I understand that my Veteran’s Day entry last week succeeded in confusing people. That passage is not from the book being published in January, it is from the one that will come afterwards.

Oilspill Dotcom is a 60,000-word political courtroom novel, closely based upon the remarkable McDonald’s libel trial ( that took place in England in the 1990’s.

Oilspill Dotcom illustrates the power of the individual to challenge an economic empire, highlights the profit-driven practices of multinational corporations and challenges the belief that we are all protected by freedom of speech and the law. Moreover, this book celebrates the historical coming of age of the Internet.

Oilspill Dotcom falls into the genre of Erin Brockovich, The Rainmaker and A Civil Action. Along with some humor and sex, it is a novel with a political message of clear relevance to society today.

Below is a brief description:

The world is no longer defined by geographical borders, but by the actions of vast multinational corporations. Matt Fielding, a successful computer programmer, had never entertained such thoughts until his new girlfriend is suddenly arrested for libel against a huge oil conglomerate.

Separated from his burgeoning romance and stunned by the David vs. Goliath odds being played out in the British legal system, Matt harnesses his talents to level the playing field. For the first time in history, the Internet is utilized for grassroots advocacy and the attention of the world is drawn to an epic court battle between a billion dollar corporation and a few individuals who refuse to be silenced. Alongside the court case, Oilspill Dotcom humorously describes the transformation of a carefree yuppie, empowered first by romance and then by a genuine desire to change the world, one pixel at a time.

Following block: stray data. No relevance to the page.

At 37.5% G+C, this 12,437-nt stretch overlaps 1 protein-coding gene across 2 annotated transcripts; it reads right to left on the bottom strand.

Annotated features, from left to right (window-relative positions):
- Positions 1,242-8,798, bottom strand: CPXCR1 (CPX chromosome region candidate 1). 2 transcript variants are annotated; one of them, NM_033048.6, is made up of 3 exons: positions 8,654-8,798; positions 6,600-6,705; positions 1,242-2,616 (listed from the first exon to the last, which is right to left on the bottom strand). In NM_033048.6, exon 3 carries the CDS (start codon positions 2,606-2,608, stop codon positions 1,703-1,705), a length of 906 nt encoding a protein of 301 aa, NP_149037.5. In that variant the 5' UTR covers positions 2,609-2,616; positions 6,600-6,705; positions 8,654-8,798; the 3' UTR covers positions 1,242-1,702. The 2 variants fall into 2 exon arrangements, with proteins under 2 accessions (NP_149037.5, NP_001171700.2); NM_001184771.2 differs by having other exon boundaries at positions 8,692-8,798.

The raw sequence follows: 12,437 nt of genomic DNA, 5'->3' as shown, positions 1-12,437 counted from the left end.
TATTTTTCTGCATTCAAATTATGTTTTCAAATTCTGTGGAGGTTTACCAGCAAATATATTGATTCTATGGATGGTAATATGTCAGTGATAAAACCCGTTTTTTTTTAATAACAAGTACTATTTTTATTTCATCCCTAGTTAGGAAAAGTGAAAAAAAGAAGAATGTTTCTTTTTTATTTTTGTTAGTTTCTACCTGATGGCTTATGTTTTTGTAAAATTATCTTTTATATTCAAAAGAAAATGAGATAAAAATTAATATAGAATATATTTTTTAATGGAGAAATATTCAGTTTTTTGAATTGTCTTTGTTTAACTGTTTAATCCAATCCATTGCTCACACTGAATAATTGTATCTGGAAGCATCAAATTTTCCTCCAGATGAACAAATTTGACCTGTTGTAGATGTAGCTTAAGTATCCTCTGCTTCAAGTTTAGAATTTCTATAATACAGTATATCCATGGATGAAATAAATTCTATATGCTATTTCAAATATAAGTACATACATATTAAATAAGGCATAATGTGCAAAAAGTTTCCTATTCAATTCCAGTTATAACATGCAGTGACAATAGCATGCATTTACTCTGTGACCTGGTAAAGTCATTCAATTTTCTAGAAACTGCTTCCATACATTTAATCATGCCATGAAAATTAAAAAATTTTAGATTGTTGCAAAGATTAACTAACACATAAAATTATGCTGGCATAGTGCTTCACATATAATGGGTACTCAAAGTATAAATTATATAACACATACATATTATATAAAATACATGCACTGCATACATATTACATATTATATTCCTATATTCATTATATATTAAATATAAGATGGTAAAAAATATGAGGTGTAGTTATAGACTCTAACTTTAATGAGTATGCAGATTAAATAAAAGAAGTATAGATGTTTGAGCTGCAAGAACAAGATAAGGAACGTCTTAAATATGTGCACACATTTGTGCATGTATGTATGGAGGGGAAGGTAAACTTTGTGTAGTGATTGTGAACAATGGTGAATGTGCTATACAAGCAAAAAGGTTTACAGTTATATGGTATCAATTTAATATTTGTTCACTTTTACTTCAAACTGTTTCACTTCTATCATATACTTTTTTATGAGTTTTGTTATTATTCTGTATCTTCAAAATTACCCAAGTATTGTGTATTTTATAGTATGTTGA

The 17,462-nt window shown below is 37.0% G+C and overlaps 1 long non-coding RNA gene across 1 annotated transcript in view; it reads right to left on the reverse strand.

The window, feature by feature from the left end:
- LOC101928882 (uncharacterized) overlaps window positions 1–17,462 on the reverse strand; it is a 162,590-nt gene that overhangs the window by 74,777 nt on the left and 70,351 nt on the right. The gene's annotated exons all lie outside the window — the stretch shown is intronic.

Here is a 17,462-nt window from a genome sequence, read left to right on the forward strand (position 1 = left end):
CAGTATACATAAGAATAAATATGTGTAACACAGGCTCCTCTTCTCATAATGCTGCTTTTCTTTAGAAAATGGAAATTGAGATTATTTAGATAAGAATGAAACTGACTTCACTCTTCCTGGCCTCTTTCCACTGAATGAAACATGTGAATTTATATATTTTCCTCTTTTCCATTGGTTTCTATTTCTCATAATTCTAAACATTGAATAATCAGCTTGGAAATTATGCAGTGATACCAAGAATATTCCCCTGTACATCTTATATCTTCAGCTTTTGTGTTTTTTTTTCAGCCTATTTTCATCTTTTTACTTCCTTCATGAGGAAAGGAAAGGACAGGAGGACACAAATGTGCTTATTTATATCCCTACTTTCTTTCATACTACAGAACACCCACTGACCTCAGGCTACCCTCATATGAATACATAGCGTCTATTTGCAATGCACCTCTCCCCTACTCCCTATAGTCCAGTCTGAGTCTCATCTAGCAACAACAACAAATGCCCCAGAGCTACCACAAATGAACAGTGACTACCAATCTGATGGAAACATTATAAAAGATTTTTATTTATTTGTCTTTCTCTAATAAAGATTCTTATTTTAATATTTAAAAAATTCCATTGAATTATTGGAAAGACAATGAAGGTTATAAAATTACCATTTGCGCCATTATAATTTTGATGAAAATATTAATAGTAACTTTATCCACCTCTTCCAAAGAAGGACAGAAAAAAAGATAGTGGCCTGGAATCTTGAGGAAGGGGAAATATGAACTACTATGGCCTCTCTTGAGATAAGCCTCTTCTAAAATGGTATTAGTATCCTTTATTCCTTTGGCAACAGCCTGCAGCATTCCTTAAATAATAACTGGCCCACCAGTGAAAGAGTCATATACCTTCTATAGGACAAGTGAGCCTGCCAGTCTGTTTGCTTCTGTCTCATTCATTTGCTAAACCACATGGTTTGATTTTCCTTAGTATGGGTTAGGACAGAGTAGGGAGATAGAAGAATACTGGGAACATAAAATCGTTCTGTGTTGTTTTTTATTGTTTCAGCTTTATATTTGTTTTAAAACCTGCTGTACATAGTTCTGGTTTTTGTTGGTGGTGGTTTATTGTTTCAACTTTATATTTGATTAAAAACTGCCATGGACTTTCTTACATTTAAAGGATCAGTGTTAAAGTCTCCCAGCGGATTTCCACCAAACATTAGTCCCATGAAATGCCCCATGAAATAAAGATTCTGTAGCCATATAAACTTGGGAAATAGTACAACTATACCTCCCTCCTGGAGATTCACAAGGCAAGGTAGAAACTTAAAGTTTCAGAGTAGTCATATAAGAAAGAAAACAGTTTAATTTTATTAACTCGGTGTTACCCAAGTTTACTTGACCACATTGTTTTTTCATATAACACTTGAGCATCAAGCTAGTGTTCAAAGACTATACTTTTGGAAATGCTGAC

Yesterday, I received my manuscript back from my wonderful editor, and I am wading through her corrections and suggestions. More on this experience next week.

Good Writing,


Friday, November 7, 2008

Veteran’s Day: Tombs of Honor

At the beginning of the year, I took a three-month break from editing Oilspill Dotcom and wrote the first draft of a 90,000-word novel, They Returned As Heroes (tentative title). I wrote everyday for at least an hour and the story just poured out of me onto the page (well, into the word document). In recognition of Veteran’s Day, I would like to share a scene with you.

Mr. van Ness downs the rest of his cognac in one gulp and resolutely stands up.

“I want to show you something, Will. Come.”

We leave the club in his black, shiny Mercedes and drive about twenty minutes to the military cemetery in the Presidio. There are stunning views of the Golden Gate Bridge, and I stare silently as we pass through the tall stone and iron gates. The cemetery, like most of the city, is built on a hill. Rows of white tombstones stand in perfect, military symmetry, each defined by straight grass borders, like a white and green chessboard. A huge flag blows in the wind as I follow Jane’s father to a section of graves.

“What do you think the average soldier dreads when he goes off to war?” His question is posed without him looking back at me.

I think for the moment. “Death, captivity, maybe never seeing his loved ones again?”

Mr. van Ness nods. “That’s about it. What about an officer?”

“The same?”

“Yes, but there’s something else. The officers see the young, fresh faces when they join the unit. Sometimes, if we’re embarking together, we see their parents, wives, girlfriends, and children. They hug and cry, while the family steals surreptitious glances at the officer, silently pleading: bring my boy home, my lover, my father.